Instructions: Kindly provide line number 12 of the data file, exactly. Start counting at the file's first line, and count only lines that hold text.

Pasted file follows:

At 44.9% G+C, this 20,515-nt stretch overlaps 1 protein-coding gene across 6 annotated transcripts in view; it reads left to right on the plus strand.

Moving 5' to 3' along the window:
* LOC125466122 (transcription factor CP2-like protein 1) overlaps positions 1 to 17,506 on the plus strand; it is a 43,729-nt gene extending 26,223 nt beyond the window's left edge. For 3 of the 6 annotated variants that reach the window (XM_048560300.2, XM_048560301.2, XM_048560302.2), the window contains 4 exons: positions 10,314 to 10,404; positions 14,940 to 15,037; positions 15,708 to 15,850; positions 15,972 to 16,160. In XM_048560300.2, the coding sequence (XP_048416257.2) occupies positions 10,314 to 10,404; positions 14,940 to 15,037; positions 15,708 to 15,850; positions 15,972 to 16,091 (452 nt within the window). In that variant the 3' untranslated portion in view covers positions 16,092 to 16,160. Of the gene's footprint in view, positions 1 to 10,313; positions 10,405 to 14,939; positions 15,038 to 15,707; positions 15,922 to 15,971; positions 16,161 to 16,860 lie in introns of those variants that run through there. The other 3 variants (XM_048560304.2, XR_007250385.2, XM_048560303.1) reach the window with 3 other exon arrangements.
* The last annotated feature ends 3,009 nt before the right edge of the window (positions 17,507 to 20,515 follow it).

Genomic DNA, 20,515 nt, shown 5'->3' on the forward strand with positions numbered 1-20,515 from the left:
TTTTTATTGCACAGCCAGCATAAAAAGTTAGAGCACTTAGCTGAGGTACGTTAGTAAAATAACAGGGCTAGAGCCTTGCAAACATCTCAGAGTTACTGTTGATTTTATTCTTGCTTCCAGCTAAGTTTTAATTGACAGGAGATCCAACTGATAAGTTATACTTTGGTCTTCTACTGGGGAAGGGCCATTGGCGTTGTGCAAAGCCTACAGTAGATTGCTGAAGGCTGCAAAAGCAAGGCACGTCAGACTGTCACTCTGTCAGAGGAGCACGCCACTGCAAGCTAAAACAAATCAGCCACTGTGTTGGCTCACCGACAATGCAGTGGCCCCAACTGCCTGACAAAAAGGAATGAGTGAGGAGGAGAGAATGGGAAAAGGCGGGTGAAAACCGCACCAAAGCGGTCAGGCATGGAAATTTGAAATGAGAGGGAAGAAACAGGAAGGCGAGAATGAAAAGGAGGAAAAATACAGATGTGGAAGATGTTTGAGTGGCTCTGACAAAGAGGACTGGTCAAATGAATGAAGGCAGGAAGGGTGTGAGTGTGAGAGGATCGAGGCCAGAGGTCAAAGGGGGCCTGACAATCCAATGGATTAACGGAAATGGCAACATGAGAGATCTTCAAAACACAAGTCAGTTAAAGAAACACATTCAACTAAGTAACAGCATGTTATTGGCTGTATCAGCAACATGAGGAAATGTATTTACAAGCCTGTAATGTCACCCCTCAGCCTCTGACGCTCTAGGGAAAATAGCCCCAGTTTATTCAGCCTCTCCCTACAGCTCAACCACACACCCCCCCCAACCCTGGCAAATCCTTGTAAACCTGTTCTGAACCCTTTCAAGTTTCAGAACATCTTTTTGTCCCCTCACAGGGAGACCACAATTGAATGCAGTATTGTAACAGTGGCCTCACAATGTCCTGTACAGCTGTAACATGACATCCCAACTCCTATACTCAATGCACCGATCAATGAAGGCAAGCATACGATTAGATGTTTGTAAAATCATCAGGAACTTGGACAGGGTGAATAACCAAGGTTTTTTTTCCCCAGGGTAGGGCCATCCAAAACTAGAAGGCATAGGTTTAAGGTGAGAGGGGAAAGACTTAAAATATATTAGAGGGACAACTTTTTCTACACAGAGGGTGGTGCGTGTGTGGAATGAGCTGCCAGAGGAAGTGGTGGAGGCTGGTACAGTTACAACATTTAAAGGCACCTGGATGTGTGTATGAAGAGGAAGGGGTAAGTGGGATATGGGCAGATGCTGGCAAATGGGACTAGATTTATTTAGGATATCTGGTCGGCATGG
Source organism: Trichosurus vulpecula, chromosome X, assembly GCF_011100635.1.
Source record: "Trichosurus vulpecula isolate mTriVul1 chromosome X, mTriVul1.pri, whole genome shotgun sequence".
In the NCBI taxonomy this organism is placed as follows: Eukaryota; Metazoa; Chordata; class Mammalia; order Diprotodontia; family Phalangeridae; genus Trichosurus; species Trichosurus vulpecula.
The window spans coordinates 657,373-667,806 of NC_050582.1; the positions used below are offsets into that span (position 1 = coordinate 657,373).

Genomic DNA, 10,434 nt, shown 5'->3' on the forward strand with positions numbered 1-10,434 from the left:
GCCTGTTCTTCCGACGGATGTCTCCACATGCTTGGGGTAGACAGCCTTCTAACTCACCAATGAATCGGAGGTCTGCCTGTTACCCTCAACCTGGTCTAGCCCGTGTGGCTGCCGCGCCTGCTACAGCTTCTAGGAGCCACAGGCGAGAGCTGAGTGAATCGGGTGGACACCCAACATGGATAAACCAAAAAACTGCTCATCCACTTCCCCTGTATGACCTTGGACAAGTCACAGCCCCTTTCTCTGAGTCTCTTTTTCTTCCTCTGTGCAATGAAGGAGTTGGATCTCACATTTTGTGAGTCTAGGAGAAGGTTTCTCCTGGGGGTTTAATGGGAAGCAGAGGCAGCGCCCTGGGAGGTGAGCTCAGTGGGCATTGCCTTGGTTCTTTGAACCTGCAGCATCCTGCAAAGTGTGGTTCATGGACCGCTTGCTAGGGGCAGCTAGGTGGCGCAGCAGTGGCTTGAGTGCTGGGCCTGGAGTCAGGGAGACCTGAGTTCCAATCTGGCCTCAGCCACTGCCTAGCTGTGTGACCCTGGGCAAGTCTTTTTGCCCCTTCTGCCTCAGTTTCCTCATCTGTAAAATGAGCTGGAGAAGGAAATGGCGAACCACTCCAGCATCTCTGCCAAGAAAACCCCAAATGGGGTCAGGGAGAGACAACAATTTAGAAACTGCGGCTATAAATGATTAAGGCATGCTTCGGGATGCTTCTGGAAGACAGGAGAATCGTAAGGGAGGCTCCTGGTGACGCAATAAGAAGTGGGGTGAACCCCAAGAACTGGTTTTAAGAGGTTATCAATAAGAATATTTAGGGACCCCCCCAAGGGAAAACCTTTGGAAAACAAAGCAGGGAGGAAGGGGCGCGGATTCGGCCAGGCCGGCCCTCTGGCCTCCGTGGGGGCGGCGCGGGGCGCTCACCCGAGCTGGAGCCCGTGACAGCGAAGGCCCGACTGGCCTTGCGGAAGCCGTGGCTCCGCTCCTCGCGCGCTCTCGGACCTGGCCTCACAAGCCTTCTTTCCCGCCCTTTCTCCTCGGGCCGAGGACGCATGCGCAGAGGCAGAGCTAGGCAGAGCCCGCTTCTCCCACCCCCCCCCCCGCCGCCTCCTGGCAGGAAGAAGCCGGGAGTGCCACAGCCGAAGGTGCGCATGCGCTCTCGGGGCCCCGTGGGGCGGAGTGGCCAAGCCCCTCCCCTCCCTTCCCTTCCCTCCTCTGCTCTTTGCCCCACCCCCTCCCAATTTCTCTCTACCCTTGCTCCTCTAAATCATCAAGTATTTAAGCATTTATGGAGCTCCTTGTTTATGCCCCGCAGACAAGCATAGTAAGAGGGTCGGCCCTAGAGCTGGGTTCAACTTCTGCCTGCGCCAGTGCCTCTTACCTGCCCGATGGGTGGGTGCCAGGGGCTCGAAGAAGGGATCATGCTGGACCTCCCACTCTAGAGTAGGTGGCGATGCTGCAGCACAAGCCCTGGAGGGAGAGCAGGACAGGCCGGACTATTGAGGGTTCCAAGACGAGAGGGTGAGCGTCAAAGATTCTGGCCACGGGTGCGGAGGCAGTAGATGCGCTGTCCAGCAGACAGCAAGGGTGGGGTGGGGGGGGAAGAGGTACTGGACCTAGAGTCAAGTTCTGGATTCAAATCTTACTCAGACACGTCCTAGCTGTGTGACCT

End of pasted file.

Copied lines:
GCCTGTTCTTCCGACGGATGTCTCCACATGCTTGGGGTAGACAGCCTTCTAACTCACCAATGAATCGGAGGTCTGCCTGTTACCCTCAACCTGGTCTAGCCCGTGTGGCTGCCGCGCCTGCTACAGCTTCTAGGAGCCACAGGCGAGAGCTGAGTGAATCGGGTGGACACCCAACATGGATAAACCAAAAAACTGCTCATCCACTTCCCCTGTATGACCTTGGACAAGTCACAGCCCCTTTCTCTGAGTCTCTTTTTCTTCCTCTGTGCAATGAAGGAGTTGGATCTCACATTTTGTGAGTCTAGGAGAAGGTTTCTCCTGGGGGTTTAATGGGAAGCAGAGGCAGCGCCCTGGGAGGTGAGCTCAGTGGGCATTGCCTTGGTTCTTTGAACCTGCAGCATCCTGCAAAGTGTGGTTCATGGACCGCTTGCTAGGGGCAGCTAGGTGGCGCAGCAGTGGCTTGAGTGCTGGGCCTGGAGTCAGGGAGACCTGAGTTCCAATCTGGCCTCAGCCACTGCCTAGCTGTGTGACCCTGGGCAAGTCTTTTTGCCCCTTCTGCCTCAGTTTCCTCATCTGTAAAATGAGCTGGAGAAGGAAATGGCGAACCACTCCAGCATCTCTGCCAAGAAAACCCCAAATGGGGTCAGGGAGAGACAACAATTTAGAAACTGCGGCTATAAATGATTAAGGCATGCTTCGGGATGCTTCTGGAAGACAGGAGAATCGTAAGGGAGGCTCCTGGTGACGCAATAAGAAGTGGGGTGAACCCCAAGAACTGGTTTTAAGAGGTTATCAATAAGAATATTTAGGGACCCCCCCAAGGGAAAACCTTTGGAAAACAAAGCAGGGAGGAAGGGGCGCGGATTCGGCCAGGCCGGCCCTCTGGCCTCCGTGGGGGCGGCGCGGGGCGCTCACCCGAGCTGGAGCCCGTGACAGCGAAGGCCCGACTGGCCTTGCGGAAGCCGTGGCTCCGCTCCTCGCGCGCTCTCGGACCTGGCCTCACAAGCCTTCTTTCCCGCCCTTTCTCCTCGGGCCGAGGACGCATGCGCAGAGGCAGAGCTAGGCAGAGCCCGCTTCTCCCACCCCCCCCCCCGCCGCCTCCTGGCAGGAAGAAGCCGGGAGTGCCACAGCCGAAGGTGCGCATGCGCTCTCGGGGCCCCGTGGGGCGGAGTGGCCAAGCCCCTCCCCTCCCTTCCCTTCCCTCCTCTGCTCTTTGCCCCACCCCCTCCCAATTTCTCTCTACCCTTGCTCCTCTAAATCATCAAGTATTTAAGCATTTATGGAGCTCCTTGTTTATGCCCCGCAGACAAGCATAGTAAGAGGGTCGGCCCTAGAGCTGGGTTCAACTTCTGCCTGCGCCAGTGCCTCTTACCTGCCCGATGGGTGGGTGCCAGGGGCTCGAAGAAGGGATCATGCTGGACCTCCCACTCTAGAGTAGGTGGCGATGCTGCAGCACAAGCCCTGGAGGGAGAGCAGGACAGGCCGGACTATTGAGGGTTCCAAGACGAGAGGGTGAGCGTCAAAGATTCTGGCCACGGGTGCGGAGGCAGTAGATGCGCTGTCCAGCAGACAGCAAGGGTGGGGTGGGGGGGGAAGAGGTACTGGACCTAGAGTCAAGTTCTGGATTCAAATCTTACTCAGACACGTCCTAGCTGTGTGACCT